A few weeks ago I was in Indianapolis at a gathering with a group of ministers from a wide range of places, backgrounds, and denominations. As we made introductions, we repeatedly asked one another the same questions: Where are you from? What church are you serving? What do you do there? When I told one participant that I was a children’s minister, he said something along the lines of, “So the typical job for a Baptist woman in ministry.”
One of my favorite things about kids is their curiosity. They are unassuming, full of questions and wonder. They are always hunting, searching for answers—freer than we are to admit that they don’t know something. They love surprises and that little thrill that comes from the appearance of the unexpected.
Adults aren’t really like that. We like to know what to expect, what’s going to happen next. Our modus operandi to act like we have all the answers, like we have everything figured out already. We like to plan, to be in control of every aspect of our lives.
But that’s not really the way God works, is it? From the very beginning, the life of Jesus was all about the unexpected. We expect that the long-awaited Messiah, the Savior of the entire world, would arrive in some grand fashion with flashes of lightning and clashing cymbals, but that’s not what happened. Instead, Jesus came quietly, gently, and without threat or fanfare. In fact, only a few lowly shepherds and animals living in a stable had any idea that the world would never be the same.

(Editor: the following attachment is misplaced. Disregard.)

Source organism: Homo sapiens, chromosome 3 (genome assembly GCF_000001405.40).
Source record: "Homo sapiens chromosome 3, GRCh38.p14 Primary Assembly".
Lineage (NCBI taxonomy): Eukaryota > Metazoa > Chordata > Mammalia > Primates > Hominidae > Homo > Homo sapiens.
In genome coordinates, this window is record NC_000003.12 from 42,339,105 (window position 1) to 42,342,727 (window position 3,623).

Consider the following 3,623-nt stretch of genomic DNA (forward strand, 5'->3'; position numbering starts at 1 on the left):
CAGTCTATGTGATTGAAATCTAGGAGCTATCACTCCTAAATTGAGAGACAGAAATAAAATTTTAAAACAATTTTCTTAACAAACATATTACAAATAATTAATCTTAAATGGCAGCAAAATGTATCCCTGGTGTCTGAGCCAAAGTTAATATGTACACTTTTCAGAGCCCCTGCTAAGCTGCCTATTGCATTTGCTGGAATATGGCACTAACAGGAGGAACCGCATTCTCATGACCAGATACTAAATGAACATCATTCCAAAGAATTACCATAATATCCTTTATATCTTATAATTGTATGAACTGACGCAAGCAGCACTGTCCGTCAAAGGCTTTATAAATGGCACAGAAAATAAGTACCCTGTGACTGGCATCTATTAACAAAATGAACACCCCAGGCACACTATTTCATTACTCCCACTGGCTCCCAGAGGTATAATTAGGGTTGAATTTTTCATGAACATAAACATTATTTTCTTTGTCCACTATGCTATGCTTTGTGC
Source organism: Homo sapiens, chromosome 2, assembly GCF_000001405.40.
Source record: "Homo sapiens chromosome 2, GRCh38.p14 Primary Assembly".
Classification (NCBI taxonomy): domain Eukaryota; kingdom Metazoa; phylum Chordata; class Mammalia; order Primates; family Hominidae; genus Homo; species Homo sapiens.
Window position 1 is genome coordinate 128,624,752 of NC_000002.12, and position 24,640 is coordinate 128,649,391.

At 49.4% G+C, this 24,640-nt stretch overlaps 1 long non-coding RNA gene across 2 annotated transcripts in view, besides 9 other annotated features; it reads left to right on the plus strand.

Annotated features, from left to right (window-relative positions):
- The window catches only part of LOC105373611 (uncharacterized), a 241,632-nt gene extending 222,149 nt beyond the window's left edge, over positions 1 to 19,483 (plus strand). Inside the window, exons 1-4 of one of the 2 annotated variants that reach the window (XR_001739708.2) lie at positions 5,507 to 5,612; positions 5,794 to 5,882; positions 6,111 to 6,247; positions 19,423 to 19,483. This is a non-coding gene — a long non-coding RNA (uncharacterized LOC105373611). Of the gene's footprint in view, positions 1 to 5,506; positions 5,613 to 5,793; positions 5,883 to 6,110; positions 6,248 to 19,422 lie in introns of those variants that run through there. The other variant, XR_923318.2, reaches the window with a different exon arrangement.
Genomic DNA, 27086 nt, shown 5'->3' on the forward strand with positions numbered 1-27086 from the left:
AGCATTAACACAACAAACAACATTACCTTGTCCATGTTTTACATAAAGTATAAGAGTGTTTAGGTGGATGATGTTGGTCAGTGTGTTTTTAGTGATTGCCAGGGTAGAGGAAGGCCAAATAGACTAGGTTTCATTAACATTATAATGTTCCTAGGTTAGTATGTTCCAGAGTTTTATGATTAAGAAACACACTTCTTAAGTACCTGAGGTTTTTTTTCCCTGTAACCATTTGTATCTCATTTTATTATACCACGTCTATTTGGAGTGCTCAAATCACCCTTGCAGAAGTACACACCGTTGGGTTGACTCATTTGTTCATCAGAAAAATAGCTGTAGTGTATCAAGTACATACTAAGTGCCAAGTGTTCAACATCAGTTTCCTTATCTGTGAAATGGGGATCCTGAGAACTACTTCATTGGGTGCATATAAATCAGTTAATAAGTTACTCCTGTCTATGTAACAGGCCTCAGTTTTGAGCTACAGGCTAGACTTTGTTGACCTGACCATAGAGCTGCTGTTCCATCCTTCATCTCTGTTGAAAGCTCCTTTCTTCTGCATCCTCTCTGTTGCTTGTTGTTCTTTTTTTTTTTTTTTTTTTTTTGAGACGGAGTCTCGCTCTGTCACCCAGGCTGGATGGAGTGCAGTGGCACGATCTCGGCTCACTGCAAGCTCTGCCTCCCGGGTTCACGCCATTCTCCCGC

We expect that the very Son of God would be awarded great power and prestige, but again that’s not what happened. Jesus taught us that the meek would inherit the earth and the last would be first. He taught us that it is better to serve than to be served, and he lived that truth in his leadership throughout his life. And then finally he died. Jesus didn’t use his incredible power to free himself from the cruelty of crucifixion, but he died a painful and humiliating death on the cross. For us. Because he loved us so much.
And now we arrive at Easter. The women went to the tomb that first Easter morning with the no doubt that they would find exactly what they expected. A tomb. A body. Sadness. Despair. But then the most unexpected thing happened—the tomb was empty.
The women, understandably, were terrified. But an angel appeared to them and asked what must have seemed like the strangest question: “Why do you look for the living among the dead?” The angel was tasked with delivering the most unexpected surprise in history—Jesus could not be found in a cold, dark tomb. He was not there anymore. He is risen.